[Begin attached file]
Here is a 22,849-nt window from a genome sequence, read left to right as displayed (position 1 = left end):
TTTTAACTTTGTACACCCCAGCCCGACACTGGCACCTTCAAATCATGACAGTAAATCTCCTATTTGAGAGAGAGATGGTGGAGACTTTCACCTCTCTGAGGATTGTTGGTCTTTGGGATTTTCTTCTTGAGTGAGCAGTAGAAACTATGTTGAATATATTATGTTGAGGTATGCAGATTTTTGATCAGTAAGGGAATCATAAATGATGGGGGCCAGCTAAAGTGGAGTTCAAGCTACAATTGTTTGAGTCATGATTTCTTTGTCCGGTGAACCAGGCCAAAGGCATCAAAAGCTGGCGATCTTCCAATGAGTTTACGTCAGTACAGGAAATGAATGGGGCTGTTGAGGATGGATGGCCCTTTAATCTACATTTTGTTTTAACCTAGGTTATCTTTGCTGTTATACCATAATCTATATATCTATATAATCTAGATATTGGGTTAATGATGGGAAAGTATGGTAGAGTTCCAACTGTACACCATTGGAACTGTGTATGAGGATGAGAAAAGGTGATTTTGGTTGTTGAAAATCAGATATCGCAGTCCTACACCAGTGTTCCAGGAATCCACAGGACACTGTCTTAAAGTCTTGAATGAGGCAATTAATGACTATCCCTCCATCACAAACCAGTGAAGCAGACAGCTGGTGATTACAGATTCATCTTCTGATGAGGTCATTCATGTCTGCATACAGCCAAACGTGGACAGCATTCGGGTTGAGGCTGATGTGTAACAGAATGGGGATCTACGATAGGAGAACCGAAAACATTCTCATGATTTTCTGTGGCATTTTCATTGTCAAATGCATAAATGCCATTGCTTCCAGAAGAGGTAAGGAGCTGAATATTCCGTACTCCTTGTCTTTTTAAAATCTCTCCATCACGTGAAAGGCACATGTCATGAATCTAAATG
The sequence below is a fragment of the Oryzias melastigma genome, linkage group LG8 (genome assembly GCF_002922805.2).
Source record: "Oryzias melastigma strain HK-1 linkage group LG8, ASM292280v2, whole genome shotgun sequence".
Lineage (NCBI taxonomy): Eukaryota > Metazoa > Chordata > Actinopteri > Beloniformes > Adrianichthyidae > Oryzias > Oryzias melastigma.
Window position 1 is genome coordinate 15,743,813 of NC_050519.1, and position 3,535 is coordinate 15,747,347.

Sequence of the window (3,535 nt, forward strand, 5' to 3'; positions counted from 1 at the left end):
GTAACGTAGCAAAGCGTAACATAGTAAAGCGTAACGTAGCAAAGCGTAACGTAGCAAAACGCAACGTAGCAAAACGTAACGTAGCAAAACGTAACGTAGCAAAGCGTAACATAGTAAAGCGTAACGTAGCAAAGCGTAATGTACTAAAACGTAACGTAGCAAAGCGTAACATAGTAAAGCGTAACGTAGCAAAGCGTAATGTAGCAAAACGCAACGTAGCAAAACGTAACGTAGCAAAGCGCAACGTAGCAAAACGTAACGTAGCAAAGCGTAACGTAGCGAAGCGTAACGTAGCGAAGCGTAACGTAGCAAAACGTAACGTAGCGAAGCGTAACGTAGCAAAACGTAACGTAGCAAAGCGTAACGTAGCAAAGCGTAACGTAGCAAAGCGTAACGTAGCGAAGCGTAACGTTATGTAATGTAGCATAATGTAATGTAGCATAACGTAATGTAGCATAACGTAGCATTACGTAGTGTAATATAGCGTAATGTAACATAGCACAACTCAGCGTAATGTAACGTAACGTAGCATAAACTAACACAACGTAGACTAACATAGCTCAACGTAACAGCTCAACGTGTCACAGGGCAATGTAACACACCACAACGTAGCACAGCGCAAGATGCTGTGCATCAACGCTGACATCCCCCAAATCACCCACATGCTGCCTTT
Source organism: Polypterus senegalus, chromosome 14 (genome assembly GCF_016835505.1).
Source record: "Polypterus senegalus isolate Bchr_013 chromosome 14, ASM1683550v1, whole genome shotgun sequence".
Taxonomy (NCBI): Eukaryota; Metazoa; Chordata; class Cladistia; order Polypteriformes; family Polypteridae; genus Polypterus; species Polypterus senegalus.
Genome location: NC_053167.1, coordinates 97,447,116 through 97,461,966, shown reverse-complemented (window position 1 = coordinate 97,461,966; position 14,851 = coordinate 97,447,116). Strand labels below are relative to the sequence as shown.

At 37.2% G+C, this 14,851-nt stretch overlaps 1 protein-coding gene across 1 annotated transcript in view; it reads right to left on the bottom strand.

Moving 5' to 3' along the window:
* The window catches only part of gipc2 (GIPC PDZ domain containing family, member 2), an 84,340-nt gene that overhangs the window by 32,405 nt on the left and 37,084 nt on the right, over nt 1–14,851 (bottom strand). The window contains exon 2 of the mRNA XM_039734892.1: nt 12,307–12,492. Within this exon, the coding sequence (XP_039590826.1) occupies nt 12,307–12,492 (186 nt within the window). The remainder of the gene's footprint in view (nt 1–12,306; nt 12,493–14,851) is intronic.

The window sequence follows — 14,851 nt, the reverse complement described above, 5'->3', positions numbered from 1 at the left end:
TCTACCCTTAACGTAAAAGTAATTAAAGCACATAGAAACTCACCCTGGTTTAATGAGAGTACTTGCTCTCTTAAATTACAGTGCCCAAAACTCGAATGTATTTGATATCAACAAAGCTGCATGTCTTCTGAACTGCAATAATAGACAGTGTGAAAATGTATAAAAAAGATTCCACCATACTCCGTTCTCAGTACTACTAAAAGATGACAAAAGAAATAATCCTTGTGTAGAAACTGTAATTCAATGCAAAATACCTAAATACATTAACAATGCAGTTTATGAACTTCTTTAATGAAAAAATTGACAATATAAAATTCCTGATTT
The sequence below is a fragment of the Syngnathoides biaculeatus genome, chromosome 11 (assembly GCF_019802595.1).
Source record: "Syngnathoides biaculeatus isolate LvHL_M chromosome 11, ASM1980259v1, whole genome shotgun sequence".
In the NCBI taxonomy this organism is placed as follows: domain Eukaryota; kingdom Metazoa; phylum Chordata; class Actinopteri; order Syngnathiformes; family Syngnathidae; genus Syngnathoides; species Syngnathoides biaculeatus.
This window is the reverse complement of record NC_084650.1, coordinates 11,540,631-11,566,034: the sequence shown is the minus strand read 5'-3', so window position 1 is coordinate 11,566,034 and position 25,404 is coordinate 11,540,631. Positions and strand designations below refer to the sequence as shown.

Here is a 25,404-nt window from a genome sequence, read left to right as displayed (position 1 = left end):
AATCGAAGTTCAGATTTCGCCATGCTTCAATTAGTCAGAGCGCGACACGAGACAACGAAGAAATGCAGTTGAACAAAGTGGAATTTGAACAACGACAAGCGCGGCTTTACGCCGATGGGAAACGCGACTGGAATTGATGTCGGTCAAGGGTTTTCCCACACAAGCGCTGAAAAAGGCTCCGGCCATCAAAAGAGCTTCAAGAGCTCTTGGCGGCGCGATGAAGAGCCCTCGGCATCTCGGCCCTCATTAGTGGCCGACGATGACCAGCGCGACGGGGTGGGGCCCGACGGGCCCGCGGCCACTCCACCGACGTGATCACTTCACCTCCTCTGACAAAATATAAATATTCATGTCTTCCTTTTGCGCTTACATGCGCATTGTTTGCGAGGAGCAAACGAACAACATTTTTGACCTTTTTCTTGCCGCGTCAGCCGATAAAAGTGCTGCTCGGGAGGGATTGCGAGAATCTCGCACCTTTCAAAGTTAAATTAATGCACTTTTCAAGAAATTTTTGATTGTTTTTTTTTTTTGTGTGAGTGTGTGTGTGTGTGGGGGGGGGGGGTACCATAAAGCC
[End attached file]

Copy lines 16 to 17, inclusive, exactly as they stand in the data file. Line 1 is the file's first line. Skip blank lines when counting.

The window sequence follows — 14,851 nt, the reverse complement described above, 5'->3', positions numbered from 1 at the left end:
TCTACCCTTAACGTAAAAGTAATTAAAGCACATAGAAACTCACCCTGGTTTAATGAGAGTACTTGCTCTCTTAAATTACAGTGCCCAAAACTCGAATGTATTTGATATCAACAAAGCTGCATGTCTTCTGAACTGCAATAATAGACAGTGTGAAAATGTATAAAAAAGATTCCACCATACTCCGTTCTCAGTACTACTAAAAGATGACAAAAGAAATAATCCTTGTGTAGAAACTGTAATTCAATGCAAAATACCTAAATACATTAACAATGCAGTTTATGAACTTCTTTAATGAAAAAATTGACAATATAAAATTCCTGATTT